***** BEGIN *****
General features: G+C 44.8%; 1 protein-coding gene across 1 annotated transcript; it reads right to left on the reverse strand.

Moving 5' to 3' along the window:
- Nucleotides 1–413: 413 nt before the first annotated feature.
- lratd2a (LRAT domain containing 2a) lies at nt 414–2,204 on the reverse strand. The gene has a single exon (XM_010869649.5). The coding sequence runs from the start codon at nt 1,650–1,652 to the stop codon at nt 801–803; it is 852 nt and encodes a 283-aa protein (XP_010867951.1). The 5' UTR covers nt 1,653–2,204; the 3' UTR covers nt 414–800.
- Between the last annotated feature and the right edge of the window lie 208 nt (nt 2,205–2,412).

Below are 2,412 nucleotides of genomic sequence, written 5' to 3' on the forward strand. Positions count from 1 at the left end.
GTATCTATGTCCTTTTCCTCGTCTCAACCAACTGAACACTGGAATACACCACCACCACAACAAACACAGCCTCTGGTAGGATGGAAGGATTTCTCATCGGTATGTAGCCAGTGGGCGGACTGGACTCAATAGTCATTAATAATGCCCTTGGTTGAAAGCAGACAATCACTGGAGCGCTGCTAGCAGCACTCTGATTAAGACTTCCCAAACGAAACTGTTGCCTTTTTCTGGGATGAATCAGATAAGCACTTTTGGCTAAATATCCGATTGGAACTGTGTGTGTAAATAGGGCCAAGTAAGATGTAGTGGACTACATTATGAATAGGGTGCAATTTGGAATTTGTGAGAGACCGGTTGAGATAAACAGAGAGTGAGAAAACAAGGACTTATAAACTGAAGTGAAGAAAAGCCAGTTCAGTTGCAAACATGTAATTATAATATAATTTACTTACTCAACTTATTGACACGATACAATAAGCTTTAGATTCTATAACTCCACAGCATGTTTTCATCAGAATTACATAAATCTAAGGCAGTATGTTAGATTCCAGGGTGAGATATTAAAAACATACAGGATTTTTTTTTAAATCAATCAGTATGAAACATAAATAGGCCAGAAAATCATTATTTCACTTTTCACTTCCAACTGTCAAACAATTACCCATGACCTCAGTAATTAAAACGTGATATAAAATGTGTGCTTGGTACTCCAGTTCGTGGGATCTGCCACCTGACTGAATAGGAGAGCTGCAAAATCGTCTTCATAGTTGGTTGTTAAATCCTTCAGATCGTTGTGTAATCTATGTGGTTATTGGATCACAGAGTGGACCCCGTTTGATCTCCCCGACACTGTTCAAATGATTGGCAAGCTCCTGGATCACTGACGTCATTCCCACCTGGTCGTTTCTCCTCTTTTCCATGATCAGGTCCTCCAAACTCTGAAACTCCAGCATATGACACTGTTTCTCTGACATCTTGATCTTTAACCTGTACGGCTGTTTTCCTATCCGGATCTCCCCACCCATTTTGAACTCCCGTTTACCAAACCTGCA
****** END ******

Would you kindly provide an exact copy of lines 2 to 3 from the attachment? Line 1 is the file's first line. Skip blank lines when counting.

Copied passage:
Moving 5' to 3' along the window:
- Nucleotides 1–413: 413 nt before the first annotated feature.